“Coordination of the biosynthesis, trafficking, and degradation of cholesterol and lipids is essential for proper health. We discovered a new miRNA-mediated pathway that regulates the levels of high-density lipoprotein (HDL), or good cholesterol.”
“We found that miR-33a and miR-33b are respectively embedded in introns of the sterol regulatory element-binding proteins SREBP-2 and -1. SREBPs are key transcription factors that are involved in cholesterol/lipid biosynthesis and uptake. Both miR-33a and miR-33b target several key regulators of both cholesterol trafficking and fatty acid/triglyceride homeostasis for post-transcriptional repression. These include the ABC transporter A1 (ABCA1) that is important for regulation of cholesterol efflux and HDL synthesis.”
The researchers performed studies in mice and cultured human cells that demonstrated that antisense inhibition of miR-33a/b caused increased expression of ABCA1. “We now have strong evidence that miR-33a/b not only regulate the ABCA1 cholesterol transporter and HDL biosynthesis and trafficking, but also have effects on other key regulators of metabolic homeostasis such as fatty acid beta-oxidation enzymes, the fasting/stress-response regulator AMP kinase, and the sirtuin and glucose/lipid regulator SIRT6.”
Dr. Näär and colleagues are now embarking on nonhuman primate studies to gain additional insights into the in vivo functions of miR-33a/b and potential therapeutic targeting.
“Because mice lack miR-33b, which is present in the insulin-regulated SREBP-1 gene in humans and primates, they are poor models for further investigation of therapeutic feasibility, so we are embarking on collaborative nonhuman primate (African green monkey) studies. We are testing the efficacy of targeting miR-33a/b using antisense oligonucleotides for raising circulating HDL and lowering triglycerides in animals with high-fat diet-induced insulin resistance/metabolic syndrome.”
Dr. Näär’s take-home message is that miRNAs represent new therapeutic targets to control cholesterol/lipid homeostasis and could be useful tools to ameliorate cardiometabolic diseases.
Erythrocytes continuously replenish themselves in adults. This process is sensitive to cytokine signaling and oxidative stress. miRNAs are key regulators of this vital process. David M. Patrick, an M.D./Ph.D. student in the department of molecular biology at the University of Texas Southwestern Medical Center, and colleagues found that one erythroid-enriched miRNA, miR-451, is an important regulator of this pathway and potential therapeutic target.
“To investigate the functions of miR-451 in vivo, we created mice that lacked it. We found that when miR-451 is deleted, there is a corresponding reduction in hematocrit, defective erythroid differentiation, and suboptimal erythropoiesis. When we used antagomirs of miR-451 in normal mice, we could recapitulate this phenotype.”
According to Patrick, he and colleagues are collaborating with MiRagen Therapeutics to develop inhibitors of miR-451 to evaluate in mouse models of human erythroid diseases. “Inhibiting miR-451 in a mouse model of the disease polycythemia vera, a neoplasm characterized by excessive production of erythrocytes, reduces hematocrit and improves outcome.”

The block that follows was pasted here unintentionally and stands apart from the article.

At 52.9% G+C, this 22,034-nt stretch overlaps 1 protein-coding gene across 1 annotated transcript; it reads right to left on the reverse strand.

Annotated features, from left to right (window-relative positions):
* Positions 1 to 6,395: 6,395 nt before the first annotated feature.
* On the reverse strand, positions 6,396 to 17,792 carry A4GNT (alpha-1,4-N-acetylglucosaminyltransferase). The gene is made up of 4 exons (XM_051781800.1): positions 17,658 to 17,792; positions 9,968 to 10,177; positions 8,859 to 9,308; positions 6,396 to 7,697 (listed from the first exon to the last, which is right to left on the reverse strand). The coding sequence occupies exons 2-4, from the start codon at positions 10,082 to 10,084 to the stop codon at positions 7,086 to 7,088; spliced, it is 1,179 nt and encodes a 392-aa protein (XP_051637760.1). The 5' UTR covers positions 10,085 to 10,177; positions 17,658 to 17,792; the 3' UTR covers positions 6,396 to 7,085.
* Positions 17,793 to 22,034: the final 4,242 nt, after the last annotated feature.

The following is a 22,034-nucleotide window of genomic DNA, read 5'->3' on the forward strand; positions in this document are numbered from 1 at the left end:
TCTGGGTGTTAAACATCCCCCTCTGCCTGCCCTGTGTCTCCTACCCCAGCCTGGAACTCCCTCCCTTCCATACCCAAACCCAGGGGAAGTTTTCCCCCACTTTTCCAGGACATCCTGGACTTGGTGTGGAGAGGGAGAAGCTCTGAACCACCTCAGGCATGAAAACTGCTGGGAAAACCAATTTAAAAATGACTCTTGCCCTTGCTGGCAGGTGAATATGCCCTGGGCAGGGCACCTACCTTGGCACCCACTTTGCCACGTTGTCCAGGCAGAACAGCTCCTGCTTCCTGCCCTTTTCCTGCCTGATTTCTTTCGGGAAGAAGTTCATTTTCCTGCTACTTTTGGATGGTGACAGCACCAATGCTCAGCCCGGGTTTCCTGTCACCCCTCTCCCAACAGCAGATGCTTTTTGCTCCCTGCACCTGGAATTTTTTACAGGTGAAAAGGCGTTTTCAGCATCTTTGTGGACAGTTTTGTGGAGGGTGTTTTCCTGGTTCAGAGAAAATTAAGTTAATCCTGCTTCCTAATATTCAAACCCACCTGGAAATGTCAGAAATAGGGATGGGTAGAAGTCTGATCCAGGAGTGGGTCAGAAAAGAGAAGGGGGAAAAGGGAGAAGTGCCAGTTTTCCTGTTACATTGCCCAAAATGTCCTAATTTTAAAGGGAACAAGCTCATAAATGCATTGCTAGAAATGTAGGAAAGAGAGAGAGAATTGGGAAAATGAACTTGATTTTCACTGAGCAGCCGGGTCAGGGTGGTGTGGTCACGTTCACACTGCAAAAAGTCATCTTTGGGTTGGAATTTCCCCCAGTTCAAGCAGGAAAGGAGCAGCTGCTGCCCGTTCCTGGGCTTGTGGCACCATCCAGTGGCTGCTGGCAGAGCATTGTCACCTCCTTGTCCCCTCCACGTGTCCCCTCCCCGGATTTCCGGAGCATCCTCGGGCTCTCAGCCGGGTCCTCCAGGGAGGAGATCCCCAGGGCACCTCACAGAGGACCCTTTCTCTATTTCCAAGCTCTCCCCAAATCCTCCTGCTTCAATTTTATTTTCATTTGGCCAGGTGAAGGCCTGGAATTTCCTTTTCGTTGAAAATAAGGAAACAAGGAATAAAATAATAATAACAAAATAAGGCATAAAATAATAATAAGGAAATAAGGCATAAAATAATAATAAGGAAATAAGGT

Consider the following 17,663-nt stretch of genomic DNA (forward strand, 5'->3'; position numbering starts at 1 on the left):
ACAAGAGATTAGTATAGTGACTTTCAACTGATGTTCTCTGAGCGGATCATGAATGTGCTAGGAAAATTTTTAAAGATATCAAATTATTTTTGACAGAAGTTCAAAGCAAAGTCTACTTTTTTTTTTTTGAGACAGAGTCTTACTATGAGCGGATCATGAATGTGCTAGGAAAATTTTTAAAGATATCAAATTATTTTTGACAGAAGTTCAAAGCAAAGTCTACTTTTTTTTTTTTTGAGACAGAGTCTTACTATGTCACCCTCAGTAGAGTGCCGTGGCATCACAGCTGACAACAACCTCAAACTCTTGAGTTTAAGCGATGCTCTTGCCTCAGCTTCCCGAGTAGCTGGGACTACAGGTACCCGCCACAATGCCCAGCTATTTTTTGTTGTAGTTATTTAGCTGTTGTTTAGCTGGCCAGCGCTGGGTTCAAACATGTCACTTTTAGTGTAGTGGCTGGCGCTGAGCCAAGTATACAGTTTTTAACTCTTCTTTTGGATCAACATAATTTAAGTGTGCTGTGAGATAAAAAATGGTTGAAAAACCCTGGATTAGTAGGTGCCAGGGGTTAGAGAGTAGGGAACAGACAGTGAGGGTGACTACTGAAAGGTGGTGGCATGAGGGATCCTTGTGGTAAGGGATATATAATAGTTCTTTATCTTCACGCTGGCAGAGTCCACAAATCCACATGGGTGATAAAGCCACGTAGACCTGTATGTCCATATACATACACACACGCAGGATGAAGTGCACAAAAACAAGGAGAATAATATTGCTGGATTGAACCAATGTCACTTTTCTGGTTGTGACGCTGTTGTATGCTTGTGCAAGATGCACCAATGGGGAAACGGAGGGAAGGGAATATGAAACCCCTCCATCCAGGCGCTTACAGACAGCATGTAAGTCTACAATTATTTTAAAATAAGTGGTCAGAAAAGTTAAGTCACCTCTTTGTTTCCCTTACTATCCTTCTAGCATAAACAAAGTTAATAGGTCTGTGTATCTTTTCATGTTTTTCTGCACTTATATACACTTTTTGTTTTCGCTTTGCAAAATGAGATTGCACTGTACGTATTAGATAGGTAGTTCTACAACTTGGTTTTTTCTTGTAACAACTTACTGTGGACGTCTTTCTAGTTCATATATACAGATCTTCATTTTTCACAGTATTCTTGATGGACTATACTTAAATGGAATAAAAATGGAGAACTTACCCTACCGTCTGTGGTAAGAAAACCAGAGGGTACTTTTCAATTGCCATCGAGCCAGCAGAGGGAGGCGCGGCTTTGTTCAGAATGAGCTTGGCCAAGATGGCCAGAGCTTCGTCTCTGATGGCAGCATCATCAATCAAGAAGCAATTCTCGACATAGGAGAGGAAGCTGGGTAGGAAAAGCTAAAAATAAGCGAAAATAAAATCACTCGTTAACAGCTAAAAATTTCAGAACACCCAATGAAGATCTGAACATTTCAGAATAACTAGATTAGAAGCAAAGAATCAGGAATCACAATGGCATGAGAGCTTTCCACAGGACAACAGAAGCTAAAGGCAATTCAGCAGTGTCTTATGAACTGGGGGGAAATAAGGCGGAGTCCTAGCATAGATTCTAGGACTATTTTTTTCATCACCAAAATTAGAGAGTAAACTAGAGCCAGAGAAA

“We next characterized the mechanism for this and found that miR-451 can repress a chaperone protein called 14-3-3ζ that is an intracellular regulator of cytokine signaling and erythropoiesis. Mice lacking miR-451 show an upregulation of 14-3-3ζ in their erythroblasts. However, inhibition of 14-3-3ζ rescues the differentiation defect.
“Overall, our studies demonstrate the therapeutic potential of inhibiting miR-451 for the treatment of polycythemia vera. We are now engaged in completing efficacy studies.”
The growth and regeneration of skeletal muscles in adults is controlled largely by specialized satellite cells present in the tissue. These adult muscle stem cells drive two important processes: proliferation and differentiation. miRNAs help control this circuit in both cardiac and skeletal muscles. Dysregulation of this circuit may lead to diseases such as muscular dystrophy and heart failure.
Da-Zhi Wang, Ph.D., associate professor, Children’s Hospital Boston, Harvard Medical School, is studying how miRNAs impact skeletal muscle tissue and how targeting their dysfunctions may lead to therapeutics.
“As stem cells in muscle differentiate, they turn on lineage-specific genes and turn off stem cell maintenance genes in response to biological cues. How this process works is largely unknown. We found that two particular miRNAs, miR-1 and miR-206, were highly induced when satellite cells and satellite cell-derived primary myoblasts differentiate. We also determined that they downregulate proliferation potential of satellite cells.”
According to Dr. Wang, both miRNAs function, at least in part, by repressing a key protein called paired-box transcription factor Pax7. “Pax7 is highly expressed in quiescent and proliferating satellite cells but is rapidly downregulated in satellite cell-derived myogenic progenitor cells.”
“Both miR-1 and miR-206 impact this circuit. They are sharply upregulated during satellite cell differentiation and downregulated after muscle injury. Both also facilitate satellite cell differentiation by restricting their ability to proliferate. When you inhibit miR-1 and miR-206, satellite cell proliferation is enhanced, leading to increases in the level of Pax7 protein. Conversely, sustained Pax7 expression due to the loss of miR-1 and miR-206 repression elements at its 3´UTR significantly inhibits myoblast differentiation. Thus, these miRNAs are key players in this regulatory circuit that allows rapid gene program transitions from proliferation to differentiation.”
Dr. Wang’s group will look for other targets that may be impacted by miR-1 and -206. “Understanding the specificity and molecular mechanisms of miRNAs are key factors that will help in the more specific design of therapeutics such as for muscular dystrophy.”
Many feel miRNA therapeutics will soon make the leap to the clinic. The exciting speed at which progress is being made has also prompted some scientists to caution that it would be wise to take a step back and learn more about how miRNAs function before humans are dosed. One thing is clear—the miRNA market is poised for growth, with a predicted market size of nearly $100 million by 2015.
Exiqon to Present New miRNA Data on Cancer
Exiqon reports that data from its diagnostic program on the early detection of colorectal cancer in plasma has been selected for oral presentation at the Annual American Association for Cancer Research (AACR) meeting to be held in Orlando next month. The title of the presentation is “Discovery of a miRNA-based RT qPCR signature able to detect early stage colorectal cancer in blood plasma.”
“The selection for presentation at the AACR is a great acknowledgement of the ability to use miRNA present in blood-derived serum or plasma as biomarkers. We have completed our discovery studies in 400 patients and controls, and we have access to 5,000 patients for our validation study, which we expect to be completed by the end of the year,” said Lars Kongsbak, president and CEO.
Exiqon will announce data from the study on Monday, April 4 at the time of the presentation.